A system with support for 64 bit integer datatypes (C++ uint64_t) must be used. Usually, this is also the case for 32 bit architectures such as the Raspberry Pi or the Tinkerforge Red Brick. If 64 bit integers are not supported, Sensorlogger will show undefined behavior, because UNIX time stamps are processed with millisecond resolution.
Known software requirements for Linux:
- C++11 compiler, such as GCC 6 or higher
- Paho MQTT C and C++ libraries (and their dependencies)
- Libcurl and its C++ developer tools
The software is available on Github, or you can download the source code here.
The source code is available here under the MIT license. The following guide will give instructions on how to compile and run Sensorlogger.
sensorlogger.tar.gz Version 1.1 / 331 KB
There is no warranty given for correct operation of the software.
At first, the Paho MQTT libraries for C and C++ must be installed. You can get packages for Arch-based distributions for the AUR: paho-mqtt-c-git and paho-mqtt-cpp-git. For Debian-based systems (e.g. Raspberry Pi, Tinkerforge Red Brick) we have to compile and install the libraries on our own. To do this, we need to make sure that we already have all the required packages installed:
apt-get install libssl-dev build-essential gcc make apt-get install cmake cmake-gui cmake-curses-gui
We now use git to download the Eclipse Paho MQTT C library, and compile and install it according to its documentation:
git clone https://github.com/eclipse/paho.mqtt.c cd paho.mqtt.c make install
In the next step follows the Eclipse Paho MQTT C++ library. If you also want to install the documentation and compile the examples, set the corresponding flags in the following command in the third line to TRUE.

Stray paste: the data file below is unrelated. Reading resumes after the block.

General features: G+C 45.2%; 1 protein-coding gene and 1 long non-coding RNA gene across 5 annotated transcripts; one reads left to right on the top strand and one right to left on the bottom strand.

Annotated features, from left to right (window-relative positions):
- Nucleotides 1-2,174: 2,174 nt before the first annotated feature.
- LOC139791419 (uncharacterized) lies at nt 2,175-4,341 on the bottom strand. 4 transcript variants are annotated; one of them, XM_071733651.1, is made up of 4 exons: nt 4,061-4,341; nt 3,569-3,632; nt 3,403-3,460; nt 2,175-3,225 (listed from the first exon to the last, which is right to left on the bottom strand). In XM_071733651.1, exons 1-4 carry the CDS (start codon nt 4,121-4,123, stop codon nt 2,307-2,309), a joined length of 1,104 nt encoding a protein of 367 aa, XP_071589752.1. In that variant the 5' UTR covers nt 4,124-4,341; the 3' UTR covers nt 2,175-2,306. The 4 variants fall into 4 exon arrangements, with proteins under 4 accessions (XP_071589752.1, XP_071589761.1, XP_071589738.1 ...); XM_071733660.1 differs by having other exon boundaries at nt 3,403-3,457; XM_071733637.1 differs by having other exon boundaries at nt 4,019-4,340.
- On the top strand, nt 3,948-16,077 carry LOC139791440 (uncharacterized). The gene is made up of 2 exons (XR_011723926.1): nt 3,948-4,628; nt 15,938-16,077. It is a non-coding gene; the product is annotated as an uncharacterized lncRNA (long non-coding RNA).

git clone https://github.com/eclipse/paho.mqtt.cpp cd paho.mqtt.cpp cmake -Bbuild -H. -DPAHO_BUILD_DOCUMENTATION=FALSE -DPAHO_BUILD_SAMPLES=FALSE sudo cmake --build build/ --target install sudo ldconfig
We need libcurl to establish HTTP(s) connections in order to fetch JSON structures or connect to a HomeMatic XML-API.
apt-get install libcurl4
In addition, the developer tools for libcurl are required:
apt-get install libcurl-dev
The virtual package libcurl-dev offers different implementations. All of them should work, I have tested:
apt-get install libcurl4-gnutls-dev
To download and compile Sensorlogger, run
git clone https://github.com/davidplotzki/sensorlogger cd sensorlogger make
To run Sensorlogger, you can pass the path to a configuration file:
If you don’t provide the path to a configuration file, Sensorlogger will look for one under the name sensorlogger.json in its current working directory. If it doesn’t find one, it will quit.
Sensorlogger as a service
It is recommended to run Sensorlogger with restricted privileges. The setup procedure for an automatic startup at boot time depends on the distribution. For Debian/Raspbian, I use a service file for systemd like the one shown below. It assumes that the executable file named sensorlogger is located in the user’s home directory at /home/username. The configuration file called config.json is also located there in this example.
# /etc/systemd/system/sensorlogger.service # ------------------------------------------ # systemctl daemon-reload # systemctl enable sensorlogger [Unit] Description=Sensorlogger [Service] WorkingDirectory=/home/username ExecStart=/home/username/sensorlogger /home/username/config.json User=username Group=users [Install] WantedBy=multi-user.target
You could then use the following two commands to load the service into systemd and enable its automatic startup:
systemctl daemon-reload systemctl enable sensorlogger